“College shoppers are prioritizing and increasing their spending budgets in essential categories including clothing, furnishings and shoes,” Mathews said. “However, categories such as personal care items, gift cards and food saw a dip this year. Although consumers will still spend on these categories, they may plan to make purchases as needed throughout the school year rather than stocking up for the entire semester.”
BRICK & MORTAR STRONGHOLD
The NRF survey found many consumers will search for the best deals by shopping multiple stores to complete their purchases. A separate survey by Deloitte LLP found similar spending plans per household with the majority of purchases being made in brick-and-mortar stores and just 23% online. Deloitte said there’s about $5.5 billion up for grabs between online and brick-and-mortar stores from those respondents who have yet to decide where to make their purchases.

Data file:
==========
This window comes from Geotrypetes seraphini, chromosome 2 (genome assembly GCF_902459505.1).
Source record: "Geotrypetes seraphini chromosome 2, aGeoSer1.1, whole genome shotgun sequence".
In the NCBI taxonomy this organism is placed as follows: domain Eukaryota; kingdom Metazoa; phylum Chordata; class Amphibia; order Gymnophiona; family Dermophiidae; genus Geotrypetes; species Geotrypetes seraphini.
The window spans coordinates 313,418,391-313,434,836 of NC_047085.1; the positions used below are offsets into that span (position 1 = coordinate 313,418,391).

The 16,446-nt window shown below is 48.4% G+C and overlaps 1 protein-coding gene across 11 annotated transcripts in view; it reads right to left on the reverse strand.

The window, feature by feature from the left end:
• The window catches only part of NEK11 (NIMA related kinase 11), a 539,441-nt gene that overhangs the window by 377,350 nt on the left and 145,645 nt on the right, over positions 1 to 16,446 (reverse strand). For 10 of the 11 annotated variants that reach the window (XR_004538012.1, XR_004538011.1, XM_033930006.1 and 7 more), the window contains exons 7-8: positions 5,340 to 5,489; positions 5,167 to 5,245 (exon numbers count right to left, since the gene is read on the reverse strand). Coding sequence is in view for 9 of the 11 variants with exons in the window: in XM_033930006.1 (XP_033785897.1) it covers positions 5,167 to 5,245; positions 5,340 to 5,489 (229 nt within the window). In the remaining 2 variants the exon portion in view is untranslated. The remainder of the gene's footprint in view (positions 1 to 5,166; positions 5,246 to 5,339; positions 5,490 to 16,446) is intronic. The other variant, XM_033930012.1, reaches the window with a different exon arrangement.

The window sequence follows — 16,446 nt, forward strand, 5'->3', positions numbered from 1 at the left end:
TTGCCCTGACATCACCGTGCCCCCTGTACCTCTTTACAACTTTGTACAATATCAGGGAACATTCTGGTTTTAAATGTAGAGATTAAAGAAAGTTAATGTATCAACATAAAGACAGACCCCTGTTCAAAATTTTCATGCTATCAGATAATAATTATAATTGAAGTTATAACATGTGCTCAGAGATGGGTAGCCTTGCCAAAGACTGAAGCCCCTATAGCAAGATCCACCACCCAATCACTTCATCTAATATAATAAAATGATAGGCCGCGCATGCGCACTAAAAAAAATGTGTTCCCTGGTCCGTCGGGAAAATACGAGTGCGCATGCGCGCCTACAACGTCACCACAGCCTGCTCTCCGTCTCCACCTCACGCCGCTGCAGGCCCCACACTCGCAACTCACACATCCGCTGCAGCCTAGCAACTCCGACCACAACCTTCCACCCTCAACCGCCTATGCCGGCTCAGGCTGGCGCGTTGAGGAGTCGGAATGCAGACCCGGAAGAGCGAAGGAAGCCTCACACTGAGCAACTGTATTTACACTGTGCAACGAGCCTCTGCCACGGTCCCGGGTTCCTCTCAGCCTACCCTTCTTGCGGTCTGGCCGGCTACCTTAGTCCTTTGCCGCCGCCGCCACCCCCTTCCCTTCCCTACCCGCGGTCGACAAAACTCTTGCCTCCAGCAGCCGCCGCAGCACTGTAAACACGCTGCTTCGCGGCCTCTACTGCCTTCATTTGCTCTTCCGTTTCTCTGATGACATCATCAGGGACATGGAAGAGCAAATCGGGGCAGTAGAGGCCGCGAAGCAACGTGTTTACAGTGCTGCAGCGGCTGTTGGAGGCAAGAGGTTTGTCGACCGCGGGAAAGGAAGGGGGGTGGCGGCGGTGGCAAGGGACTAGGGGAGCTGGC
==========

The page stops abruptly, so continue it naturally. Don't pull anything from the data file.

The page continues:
“The amount people plan to spend and tendency to shop in physical stores for back-to-school are consistent with last year, but retailers need to act fast for that $5.5 billion wild card,” said Rod Sides, vice chairman of Deloitte. “In just one year, previously undecided dollars have shifted dramatically by product category. For example, in 2017, 30% of people said they hadn’t decided if they would purchase computers online or in-store, and that number shrunk to 20% this year, most of it going online. In electronics, undecided spending dropped 10 percentage points, moving primarily into the stores.”
Back-to-school shopping is expected to peak during late July and early August. Deloitte said while mass retailers like Walmart and Target are expected to be shopped heavily this season, it reported off-price retailers have moved up the ranks to the fourth most-shopped formats. Deloitte said this comes at the expense of department stores and electronics retailers.
Editor’s note: The Supply Side section of Talk Business & Politics focuses on the companies, organizations, issues and individuals engaged in providing products and services to retailers. The Supply Side is managed by Talk Business & Politics and sponsored by Propak Logistics.